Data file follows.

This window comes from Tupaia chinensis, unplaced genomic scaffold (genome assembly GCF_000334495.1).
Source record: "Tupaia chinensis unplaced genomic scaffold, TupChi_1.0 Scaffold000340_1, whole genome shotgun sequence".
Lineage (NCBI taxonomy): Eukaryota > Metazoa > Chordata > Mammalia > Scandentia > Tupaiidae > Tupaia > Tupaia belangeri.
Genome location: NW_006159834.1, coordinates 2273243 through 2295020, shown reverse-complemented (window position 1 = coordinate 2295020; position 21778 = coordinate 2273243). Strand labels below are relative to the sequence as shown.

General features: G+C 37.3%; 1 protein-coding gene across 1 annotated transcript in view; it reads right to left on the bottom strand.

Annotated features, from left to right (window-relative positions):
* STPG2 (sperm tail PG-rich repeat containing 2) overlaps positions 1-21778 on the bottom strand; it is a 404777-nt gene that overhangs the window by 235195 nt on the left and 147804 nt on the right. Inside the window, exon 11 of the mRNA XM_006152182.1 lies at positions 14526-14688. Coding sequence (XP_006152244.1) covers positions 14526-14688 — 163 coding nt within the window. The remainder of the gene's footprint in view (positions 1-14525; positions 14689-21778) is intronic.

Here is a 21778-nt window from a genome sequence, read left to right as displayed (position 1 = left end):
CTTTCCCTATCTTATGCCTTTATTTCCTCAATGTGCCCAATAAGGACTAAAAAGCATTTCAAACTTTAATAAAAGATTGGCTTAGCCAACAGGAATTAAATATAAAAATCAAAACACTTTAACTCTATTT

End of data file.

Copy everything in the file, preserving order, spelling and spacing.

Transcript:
This window comes from Tupaia chinensis, unplaced genomic scaffold (genome assembly GCF_000334495.1).
Source record: "Tupaia chinensis unplaced genomic scaffold, TupChi_1.0 Scaffold000340_1, whole genome shotgun sequence".
Lineage (NCBI taxonomy): Eukaryota > Metazoa > Chordata > Mammalia > Scandentia > Tupaiidae > Tupaia > Tupaia belangeri.
Genome location: NW_006159834.1, coordinates 2273243 through 2295020, shown reverse-complemented (window position 1 = coordinate 2295020; position 21778 = coordinate 2273243). Strand labels below are relative to the sequence as shown.

General features: G+C 37.3%; 1 protein-coding gene across 1 annotated transcript in view; it reads right to left on the bottom strand.

Annotated features, from left to right (window-relative positions):
* STPG2 (sperm tail PG-rich repeat containing 2) overlaps positions 1-21778 on the bottom strand; it is a 404777-nt gene that overhangs the window by 235195 nt on the left and 147804 nt on the right. Inside the window, exon 11 of the mRNA XM_006152182.1 lies at positions 14526-14688. Coding sequence (XP_006152244.1) covers positions 14526-14688 — 163 coding nt within the window. The remainder of the gene's footprint in view (positions 1-14525; positions 14689-21778) is intronic.

Here is a 21778-nt window from a genome sequence, read left to right as displayed (position 1 = left end):
CTTTCCCTATCTTATGCCTTTATTTCCTCAATGTGCCCAATAAGGACTAAAAAGCATTTCAAACTTTAATAAAAGATTGGCTTAGCCAACAGGAATTAAATATAAAAATCAAAACACTTTAACTCTATTT